A member of the House GOP suggested on Sunday that Representative Marjorie Taylor Greene, a Georgia Republican, should be educated about conspiracy theories while defending her appointment to two committees.
Representative Michael McCaul has represented Texas’s 10th Congressional District since 2005, and was recently appointed as the chair of the House Committee on Foreign Affairs. He also previously chaired the committee on Homeland Security from 2013 to 2019.
McCaul appeared on ABC‘s This Week on Sunday, where he was pressed about the appointment of Greene to the House Committee on Homeland Security, as well as the House Committee on Oversight and Reform. Host Martha Raddatz asked the congressman if he thought the appointments were appropriate, given that Greene had, in 2018, promoted conspiracy theories doubting the official account of the 9/11 terrorist attacks, specifically doubting that a plane had actually hit the Pentagon.
McCaul defended Greene, stating that she had matured in the years since she first espoused such theories. He also added that senior members of Congress need to help educate her about the wrongheadedness of such conspiracies.
“She has matured, I think,” McCaul said. “She realizes she doesn’t know everything and wants to learn and become more of a team player. I think it’s incumbent upon more senior members of Congress…to try and bring her in and try to educate her that these theories that she has are not accurate.”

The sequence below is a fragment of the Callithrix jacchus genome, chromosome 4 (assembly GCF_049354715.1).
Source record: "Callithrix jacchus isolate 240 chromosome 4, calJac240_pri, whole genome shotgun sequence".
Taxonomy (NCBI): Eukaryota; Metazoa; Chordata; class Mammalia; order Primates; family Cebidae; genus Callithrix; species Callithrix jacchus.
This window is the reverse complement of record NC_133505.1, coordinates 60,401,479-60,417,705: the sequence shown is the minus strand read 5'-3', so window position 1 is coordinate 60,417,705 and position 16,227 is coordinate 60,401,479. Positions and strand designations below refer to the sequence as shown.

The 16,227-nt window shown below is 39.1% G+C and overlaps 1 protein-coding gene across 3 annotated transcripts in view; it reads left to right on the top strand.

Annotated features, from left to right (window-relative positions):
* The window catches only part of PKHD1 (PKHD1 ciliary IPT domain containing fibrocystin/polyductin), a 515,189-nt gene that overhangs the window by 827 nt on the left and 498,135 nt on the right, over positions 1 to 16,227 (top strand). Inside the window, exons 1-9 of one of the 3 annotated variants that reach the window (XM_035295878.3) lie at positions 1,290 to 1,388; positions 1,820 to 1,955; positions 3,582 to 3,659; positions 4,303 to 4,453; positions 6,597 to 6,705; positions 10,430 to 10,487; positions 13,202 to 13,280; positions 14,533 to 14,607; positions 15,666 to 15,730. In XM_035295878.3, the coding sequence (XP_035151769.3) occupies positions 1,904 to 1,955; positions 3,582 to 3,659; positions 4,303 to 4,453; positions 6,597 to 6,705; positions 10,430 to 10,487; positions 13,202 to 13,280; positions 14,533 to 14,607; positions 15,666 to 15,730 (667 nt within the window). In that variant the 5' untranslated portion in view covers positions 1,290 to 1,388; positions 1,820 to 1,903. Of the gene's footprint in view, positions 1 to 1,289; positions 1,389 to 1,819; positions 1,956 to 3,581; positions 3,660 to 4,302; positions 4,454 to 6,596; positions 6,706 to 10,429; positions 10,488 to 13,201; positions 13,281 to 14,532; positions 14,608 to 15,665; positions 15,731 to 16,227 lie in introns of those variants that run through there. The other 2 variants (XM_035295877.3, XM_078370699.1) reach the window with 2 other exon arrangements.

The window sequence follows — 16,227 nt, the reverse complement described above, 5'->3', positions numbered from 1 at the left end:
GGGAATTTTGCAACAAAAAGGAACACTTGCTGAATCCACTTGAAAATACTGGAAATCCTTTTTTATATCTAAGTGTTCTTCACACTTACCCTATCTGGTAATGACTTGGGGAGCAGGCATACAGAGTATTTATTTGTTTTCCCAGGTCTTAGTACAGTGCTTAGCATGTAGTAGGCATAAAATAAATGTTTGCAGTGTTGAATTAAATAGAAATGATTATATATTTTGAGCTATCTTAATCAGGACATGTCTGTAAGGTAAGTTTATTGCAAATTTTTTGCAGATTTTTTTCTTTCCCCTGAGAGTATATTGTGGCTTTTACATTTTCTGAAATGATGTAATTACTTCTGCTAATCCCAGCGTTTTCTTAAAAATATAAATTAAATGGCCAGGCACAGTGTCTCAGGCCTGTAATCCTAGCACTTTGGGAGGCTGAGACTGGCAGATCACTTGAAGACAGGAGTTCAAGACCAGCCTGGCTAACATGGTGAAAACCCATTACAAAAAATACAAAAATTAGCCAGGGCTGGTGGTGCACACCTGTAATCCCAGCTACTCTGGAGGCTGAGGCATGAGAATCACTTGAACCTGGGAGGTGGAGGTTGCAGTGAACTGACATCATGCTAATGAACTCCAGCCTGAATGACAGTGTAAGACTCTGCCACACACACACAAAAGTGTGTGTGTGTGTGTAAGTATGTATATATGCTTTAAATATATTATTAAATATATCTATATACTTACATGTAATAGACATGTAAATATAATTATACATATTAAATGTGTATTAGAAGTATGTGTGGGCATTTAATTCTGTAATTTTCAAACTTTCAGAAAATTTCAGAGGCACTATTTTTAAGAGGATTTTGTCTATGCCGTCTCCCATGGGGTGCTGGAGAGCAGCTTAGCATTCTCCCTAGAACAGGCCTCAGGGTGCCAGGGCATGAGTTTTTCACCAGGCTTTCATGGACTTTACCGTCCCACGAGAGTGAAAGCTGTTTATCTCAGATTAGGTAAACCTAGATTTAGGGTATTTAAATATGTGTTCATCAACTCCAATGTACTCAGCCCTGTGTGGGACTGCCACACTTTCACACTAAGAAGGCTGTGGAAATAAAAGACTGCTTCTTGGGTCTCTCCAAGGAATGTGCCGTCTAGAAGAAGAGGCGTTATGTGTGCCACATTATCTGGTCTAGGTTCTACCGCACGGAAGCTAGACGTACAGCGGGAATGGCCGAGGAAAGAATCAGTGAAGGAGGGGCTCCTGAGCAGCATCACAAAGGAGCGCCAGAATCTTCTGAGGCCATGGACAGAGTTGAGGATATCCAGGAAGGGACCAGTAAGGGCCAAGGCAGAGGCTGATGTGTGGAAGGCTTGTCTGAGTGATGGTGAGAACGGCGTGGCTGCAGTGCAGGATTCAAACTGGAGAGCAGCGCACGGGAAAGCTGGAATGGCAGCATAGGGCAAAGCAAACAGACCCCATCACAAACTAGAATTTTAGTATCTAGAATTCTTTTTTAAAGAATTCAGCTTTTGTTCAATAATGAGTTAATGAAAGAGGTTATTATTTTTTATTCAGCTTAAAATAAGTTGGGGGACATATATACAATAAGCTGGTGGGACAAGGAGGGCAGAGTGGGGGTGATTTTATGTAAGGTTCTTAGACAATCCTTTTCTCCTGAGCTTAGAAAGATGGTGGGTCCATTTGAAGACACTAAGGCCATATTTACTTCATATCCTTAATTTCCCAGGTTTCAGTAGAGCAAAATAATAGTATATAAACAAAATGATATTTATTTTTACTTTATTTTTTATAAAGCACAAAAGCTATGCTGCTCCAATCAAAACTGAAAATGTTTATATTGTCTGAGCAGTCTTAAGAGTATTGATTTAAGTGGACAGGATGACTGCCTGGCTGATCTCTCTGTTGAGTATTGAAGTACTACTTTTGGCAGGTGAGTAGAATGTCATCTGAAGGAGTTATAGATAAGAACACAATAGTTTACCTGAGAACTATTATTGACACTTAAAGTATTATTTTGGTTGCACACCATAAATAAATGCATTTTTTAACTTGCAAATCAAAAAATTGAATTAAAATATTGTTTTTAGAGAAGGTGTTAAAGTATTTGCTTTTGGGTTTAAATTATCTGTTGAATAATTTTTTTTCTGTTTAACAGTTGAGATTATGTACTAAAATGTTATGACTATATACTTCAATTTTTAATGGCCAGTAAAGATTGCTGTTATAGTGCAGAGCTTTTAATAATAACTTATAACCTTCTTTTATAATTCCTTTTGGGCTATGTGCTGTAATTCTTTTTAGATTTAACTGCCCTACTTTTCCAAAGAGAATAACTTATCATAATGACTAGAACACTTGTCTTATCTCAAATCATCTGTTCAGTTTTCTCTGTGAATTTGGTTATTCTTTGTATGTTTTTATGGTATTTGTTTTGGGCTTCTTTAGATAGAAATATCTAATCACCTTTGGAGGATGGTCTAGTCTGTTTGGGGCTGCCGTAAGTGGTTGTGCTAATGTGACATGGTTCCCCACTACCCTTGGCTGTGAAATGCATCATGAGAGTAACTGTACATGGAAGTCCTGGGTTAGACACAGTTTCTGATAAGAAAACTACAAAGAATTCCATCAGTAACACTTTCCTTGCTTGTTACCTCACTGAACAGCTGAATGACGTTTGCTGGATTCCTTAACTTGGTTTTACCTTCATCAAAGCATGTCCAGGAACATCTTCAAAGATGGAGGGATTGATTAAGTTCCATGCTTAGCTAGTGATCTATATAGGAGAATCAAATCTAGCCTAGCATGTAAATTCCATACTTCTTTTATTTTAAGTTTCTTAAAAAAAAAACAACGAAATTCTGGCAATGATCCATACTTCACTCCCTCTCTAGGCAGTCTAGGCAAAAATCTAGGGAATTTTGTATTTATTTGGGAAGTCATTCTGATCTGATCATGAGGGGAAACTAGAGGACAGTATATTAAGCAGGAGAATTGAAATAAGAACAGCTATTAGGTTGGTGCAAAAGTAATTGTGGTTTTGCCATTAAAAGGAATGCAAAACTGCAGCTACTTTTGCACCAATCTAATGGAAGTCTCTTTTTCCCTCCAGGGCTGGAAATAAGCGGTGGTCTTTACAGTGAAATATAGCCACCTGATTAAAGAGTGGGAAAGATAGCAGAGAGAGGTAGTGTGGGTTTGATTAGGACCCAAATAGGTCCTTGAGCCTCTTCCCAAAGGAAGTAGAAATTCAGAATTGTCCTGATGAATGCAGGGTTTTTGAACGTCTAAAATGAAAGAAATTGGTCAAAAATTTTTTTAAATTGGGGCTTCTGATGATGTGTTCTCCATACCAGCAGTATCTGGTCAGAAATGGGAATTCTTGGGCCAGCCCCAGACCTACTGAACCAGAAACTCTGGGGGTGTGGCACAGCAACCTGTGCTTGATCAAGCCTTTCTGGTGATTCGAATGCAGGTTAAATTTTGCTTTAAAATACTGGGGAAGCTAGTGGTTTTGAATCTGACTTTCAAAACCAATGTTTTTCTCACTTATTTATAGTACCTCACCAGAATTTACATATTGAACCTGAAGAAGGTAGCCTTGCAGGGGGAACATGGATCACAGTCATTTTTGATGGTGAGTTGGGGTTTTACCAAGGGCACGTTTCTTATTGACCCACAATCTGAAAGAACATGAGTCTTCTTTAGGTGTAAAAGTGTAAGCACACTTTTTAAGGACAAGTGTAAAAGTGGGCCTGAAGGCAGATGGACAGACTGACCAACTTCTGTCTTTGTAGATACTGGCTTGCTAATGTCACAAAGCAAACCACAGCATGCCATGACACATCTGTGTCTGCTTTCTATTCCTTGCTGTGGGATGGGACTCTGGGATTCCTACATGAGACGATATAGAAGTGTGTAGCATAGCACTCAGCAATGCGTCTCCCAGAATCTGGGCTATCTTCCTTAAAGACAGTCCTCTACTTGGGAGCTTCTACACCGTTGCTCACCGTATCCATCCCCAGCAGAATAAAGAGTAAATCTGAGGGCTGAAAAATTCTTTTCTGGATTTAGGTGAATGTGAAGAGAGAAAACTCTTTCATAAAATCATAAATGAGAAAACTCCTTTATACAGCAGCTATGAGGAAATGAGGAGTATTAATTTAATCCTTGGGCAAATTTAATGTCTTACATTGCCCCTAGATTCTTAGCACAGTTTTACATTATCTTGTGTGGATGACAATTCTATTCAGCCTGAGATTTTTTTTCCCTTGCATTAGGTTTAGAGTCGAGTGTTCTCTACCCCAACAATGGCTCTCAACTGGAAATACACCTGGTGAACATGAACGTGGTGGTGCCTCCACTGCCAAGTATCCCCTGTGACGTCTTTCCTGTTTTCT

When asked if he would have preferred a different appointment to those committees besides Greene, McCaul deflected, on grounds that he is neither the chair of those committees, nor is he the speaker of the House.
Greene was elected to represent Georgia’s 14th Congressional District in 2020. Only a month after she was sworn in, the House voted to remove her from the House Committee on the Budget and the House Committee on Education and Labor, due to inflammatory comments she made prior to her election.
She became notorious during her initial rise to the national spotlight for espousing various conspiracy theories, before and after taking office. These included the 9/11 theories discussed on This Week, as well as white genocide, Pizzagate, and QAnon-related theories. She also received widespread mockery for suggesting that California wildfires might have been started by satellite lasers owned by a prominent Jewish family.
Recently, as she gained more power in the House, and began taking more politically pragmatic stances, Greene distanced herself from some of her past conspiratorial leanings, blaming her QAnon beliefs on the internet.
“Like a lot of people today I had easily gotten sucked into some things I’d seen on the internet,” Greene said earlier this month. “But that was dealt with quickly early on. I never campaigned on those things. That was not something I believed in. That’s not what I ran for Congress on. Those are so far in the past.”
Newsweek reached out to Greene’s office for comment.